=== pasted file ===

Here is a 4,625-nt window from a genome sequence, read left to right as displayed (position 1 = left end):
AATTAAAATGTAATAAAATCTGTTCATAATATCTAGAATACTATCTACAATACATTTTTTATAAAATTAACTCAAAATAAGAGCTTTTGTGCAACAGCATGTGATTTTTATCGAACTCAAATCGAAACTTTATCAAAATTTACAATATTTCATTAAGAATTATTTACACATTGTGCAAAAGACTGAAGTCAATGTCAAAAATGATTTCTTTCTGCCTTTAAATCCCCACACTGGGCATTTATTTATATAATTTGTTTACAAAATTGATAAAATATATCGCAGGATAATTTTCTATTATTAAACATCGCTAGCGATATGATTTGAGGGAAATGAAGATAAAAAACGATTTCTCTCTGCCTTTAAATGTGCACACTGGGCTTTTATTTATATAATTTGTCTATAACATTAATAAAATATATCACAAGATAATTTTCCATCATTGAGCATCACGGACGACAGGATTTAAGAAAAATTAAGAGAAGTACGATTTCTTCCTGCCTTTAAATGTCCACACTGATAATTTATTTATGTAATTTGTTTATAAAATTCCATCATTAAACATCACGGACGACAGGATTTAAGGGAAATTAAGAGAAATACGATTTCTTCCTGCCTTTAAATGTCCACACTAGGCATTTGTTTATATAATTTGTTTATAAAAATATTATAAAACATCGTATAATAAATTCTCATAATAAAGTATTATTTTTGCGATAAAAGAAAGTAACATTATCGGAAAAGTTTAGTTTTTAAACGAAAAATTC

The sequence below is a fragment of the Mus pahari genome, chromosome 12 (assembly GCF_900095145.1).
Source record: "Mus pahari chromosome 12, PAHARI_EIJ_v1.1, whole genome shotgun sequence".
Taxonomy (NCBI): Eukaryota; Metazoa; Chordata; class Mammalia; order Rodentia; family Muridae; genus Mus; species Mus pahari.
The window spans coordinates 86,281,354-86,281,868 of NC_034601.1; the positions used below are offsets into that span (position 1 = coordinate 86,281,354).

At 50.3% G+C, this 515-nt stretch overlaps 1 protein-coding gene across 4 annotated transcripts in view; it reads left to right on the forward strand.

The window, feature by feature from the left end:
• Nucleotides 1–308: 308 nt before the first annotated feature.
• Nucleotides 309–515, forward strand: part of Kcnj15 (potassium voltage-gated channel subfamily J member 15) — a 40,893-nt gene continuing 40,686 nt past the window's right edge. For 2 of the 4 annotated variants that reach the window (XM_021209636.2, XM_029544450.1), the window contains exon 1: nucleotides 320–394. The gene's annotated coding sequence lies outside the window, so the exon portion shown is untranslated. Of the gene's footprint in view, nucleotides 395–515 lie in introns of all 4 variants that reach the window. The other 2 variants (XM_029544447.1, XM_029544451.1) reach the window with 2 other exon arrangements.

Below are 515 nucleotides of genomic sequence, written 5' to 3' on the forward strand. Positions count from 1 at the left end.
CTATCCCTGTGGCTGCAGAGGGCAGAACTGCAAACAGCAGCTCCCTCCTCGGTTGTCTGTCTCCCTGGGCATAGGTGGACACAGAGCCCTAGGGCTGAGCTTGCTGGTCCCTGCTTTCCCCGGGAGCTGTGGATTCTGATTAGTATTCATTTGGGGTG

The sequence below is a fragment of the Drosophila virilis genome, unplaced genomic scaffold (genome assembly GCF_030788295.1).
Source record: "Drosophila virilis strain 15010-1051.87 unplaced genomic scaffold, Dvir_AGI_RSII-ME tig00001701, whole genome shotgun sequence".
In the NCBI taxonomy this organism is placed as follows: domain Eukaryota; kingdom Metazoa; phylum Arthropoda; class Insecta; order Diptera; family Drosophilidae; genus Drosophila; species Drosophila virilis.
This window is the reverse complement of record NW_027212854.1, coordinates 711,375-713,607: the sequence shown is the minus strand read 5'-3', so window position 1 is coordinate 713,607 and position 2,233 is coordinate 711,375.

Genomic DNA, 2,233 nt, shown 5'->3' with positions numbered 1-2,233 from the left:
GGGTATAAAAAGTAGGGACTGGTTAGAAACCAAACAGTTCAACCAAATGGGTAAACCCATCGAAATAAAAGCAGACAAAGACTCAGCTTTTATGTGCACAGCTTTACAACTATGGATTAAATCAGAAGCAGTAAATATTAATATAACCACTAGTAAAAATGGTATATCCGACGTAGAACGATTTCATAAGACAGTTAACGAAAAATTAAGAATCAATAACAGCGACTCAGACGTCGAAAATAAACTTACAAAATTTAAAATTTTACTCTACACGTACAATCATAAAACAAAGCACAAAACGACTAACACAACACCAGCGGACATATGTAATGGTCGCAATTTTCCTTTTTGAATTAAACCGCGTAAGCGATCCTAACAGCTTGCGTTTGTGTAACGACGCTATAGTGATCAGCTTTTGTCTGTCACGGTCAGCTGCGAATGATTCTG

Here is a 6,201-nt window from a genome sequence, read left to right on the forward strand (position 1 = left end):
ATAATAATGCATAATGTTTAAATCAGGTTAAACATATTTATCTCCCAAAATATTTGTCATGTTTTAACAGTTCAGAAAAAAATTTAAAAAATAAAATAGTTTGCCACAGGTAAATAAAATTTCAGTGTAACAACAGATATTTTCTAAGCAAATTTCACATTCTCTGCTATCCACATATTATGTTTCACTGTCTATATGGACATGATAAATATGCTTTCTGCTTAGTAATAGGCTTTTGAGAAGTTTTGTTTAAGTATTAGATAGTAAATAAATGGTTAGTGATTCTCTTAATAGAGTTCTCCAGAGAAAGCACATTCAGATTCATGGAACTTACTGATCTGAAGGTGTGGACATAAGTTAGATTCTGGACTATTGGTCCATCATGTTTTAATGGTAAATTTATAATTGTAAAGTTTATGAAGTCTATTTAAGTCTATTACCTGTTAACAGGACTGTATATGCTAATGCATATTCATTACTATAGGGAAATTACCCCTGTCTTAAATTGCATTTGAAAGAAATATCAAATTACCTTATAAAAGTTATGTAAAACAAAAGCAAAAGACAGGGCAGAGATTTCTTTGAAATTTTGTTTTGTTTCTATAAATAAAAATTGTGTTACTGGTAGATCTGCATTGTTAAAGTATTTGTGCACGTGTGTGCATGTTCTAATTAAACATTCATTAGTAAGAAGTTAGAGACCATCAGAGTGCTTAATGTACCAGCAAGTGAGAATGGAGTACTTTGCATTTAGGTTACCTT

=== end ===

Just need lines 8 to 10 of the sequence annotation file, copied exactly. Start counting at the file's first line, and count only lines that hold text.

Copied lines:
The window, feature by feature from the left end:
• Nucleotides 1–308: 308 nt before the first annotated feature.
• Nucleotides 309–515, forward strand: part of Kcnj15 (potassium voltage-gated channel subfamily J member 15) — a 40,893-nt gene continuing 40,686 nt past the window's right edge. For 2 of the 4 annotated variants that reach the window (XM_021209636.2, XM_029544450.1), the window contains exon 1: nucleotides 320–394. The gene's annotated coding sequence lies outside the window, so the exon portion shown is untranslated. Of the gene's footprint in view, nucleotides 395–515 lie in introns of all 4 variants that reach the window. The other 2 variants (XM_029544447.1, XM_029544451.1) reach the window with 2 other exon arrangements.